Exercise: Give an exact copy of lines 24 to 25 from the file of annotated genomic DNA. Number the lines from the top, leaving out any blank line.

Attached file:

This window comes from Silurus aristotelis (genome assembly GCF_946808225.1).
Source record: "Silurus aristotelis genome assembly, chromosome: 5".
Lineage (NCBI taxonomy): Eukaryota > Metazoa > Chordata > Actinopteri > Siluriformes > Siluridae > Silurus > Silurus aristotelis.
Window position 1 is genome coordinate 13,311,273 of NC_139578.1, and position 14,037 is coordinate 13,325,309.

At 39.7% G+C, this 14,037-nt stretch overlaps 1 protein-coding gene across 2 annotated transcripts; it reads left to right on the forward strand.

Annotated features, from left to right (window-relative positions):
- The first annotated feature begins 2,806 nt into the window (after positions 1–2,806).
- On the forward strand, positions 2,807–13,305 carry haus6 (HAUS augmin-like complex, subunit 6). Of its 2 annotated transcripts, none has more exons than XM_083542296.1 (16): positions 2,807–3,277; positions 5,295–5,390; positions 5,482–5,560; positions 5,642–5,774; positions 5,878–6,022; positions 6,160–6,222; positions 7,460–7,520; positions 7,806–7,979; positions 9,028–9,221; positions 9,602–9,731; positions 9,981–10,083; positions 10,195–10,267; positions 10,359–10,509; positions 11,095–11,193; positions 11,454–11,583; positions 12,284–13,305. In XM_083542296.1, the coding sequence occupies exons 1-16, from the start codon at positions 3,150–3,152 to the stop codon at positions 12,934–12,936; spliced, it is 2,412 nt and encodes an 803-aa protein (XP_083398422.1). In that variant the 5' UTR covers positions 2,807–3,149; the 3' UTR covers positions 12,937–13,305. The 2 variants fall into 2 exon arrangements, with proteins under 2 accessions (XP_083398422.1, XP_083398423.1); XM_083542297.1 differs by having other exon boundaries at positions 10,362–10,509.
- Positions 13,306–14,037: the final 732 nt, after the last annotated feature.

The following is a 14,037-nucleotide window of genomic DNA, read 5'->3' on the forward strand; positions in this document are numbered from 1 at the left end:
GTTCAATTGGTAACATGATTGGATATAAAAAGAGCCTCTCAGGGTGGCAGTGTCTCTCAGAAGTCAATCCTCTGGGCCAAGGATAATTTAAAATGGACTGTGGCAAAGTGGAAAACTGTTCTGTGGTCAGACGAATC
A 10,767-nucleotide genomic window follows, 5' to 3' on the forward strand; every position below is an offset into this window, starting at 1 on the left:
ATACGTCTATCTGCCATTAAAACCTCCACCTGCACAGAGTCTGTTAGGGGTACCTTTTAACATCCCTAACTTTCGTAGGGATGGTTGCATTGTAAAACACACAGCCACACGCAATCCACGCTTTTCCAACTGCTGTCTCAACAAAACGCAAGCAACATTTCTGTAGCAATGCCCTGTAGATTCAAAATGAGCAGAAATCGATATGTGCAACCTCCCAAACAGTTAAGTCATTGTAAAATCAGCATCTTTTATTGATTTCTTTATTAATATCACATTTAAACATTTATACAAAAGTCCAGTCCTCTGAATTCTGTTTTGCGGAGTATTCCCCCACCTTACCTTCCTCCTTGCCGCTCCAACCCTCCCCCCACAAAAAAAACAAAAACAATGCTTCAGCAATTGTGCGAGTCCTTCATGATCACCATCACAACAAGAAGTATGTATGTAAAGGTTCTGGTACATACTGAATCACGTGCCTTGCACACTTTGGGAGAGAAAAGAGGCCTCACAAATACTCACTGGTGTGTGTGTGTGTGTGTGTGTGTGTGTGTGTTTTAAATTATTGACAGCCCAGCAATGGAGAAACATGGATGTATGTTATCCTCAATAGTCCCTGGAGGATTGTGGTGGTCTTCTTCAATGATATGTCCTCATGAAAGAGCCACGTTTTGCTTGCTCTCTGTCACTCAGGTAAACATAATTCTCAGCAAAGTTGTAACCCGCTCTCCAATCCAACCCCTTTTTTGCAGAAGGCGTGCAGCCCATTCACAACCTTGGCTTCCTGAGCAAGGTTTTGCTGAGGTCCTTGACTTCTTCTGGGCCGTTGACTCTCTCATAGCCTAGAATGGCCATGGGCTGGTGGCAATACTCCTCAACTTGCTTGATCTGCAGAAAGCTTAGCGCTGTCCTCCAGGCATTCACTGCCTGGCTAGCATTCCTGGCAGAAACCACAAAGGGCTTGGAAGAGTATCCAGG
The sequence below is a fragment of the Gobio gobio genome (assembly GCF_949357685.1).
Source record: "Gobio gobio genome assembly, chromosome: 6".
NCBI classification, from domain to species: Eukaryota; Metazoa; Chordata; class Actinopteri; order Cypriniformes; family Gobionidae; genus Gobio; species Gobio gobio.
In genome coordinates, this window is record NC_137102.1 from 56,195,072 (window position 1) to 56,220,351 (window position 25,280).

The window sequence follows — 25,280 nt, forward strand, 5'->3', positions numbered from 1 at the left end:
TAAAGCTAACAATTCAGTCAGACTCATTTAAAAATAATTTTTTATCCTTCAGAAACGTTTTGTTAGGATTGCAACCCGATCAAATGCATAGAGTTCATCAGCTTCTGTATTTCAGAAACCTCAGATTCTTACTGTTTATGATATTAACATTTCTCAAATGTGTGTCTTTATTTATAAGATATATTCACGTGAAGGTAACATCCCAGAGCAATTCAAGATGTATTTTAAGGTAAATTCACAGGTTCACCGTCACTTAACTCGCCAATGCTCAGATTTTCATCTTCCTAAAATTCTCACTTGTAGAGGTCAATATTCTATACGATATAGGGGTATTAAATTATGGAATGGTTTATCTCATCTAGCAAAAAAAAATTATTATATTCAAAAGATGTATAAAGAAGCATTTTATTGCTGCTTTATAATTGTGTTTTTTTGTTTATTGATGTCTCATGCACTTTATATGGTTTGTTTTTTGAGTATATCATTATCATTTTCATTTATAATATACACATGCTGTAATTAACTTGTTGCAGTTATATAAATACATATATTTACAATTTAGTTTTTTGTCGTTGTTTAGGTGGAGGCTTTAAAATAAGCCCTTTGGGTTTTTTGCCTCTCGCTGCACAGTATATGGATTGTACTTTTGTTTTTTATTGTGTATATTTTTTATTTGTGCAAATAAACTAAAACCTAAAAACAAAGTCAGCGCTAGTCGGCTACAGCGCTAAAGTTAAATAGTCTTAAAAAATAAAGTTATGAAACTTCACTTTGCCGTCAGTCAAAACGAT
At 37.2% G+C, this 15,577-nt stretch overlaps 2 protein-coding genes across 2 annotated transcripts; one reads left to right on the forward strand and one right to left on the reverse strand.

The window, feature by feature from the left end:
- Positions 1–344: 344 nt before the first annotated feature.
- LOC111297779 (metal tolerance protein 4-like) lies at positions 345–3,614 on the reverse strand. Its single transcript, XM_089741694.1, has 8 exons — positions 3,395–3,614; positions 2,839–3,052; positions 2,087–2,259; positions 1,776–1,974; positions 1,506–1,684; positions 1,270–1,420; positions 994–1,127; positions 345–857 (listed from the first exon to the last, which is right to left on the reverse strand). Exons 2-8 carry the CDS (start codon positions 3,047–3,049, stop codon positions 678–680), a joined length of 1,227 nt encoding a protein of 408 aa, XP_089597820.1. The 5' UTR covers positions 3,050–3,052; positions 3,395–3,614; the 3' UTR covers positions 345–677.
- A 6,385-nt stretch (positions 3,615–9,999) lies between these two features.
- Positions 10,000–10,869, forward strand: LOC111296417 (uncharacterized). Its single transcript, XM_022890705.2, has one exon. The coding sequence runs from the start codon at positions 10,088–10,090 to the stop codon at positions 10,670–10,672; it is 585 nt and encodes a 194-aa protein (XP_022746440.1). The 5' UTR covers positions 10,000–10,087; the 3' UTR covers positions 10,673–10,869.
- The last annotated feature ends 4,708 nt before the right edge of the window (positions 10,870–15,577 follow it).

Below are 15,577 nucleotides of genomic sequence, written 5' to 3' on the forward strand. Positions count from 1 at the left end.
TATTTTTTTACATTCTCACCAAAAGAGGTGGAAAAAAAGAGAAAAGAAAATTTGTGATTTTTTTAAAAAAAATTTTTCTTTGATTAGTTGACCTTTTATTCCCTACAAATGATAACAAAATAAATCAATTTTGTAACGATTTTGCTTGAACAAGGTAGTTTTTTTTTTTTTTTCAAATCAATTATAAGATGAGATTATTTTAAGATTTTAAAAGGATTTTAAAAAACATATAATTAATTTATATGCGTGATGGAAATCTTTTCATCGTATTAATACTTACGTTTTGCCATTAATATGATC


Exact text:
- A 6,385-nt stretch (positions 3,615–9,999) lies between these two features.
- Positions 10,000–10,869, forward strand: LOC111296417 (uncharacterized). Its single transcript, XM_022890705.2, has one exon. The coding sequence runs from the start codon at positions 10,088–10,090 to the stop codon at positions 10,670–10,672; it is 585 nt and encodes a 194-aa protein (XP_022746440.1). The 5' UTR covers positions 10,000–10,087; the 3' UTR covers positions 10,673–10,869.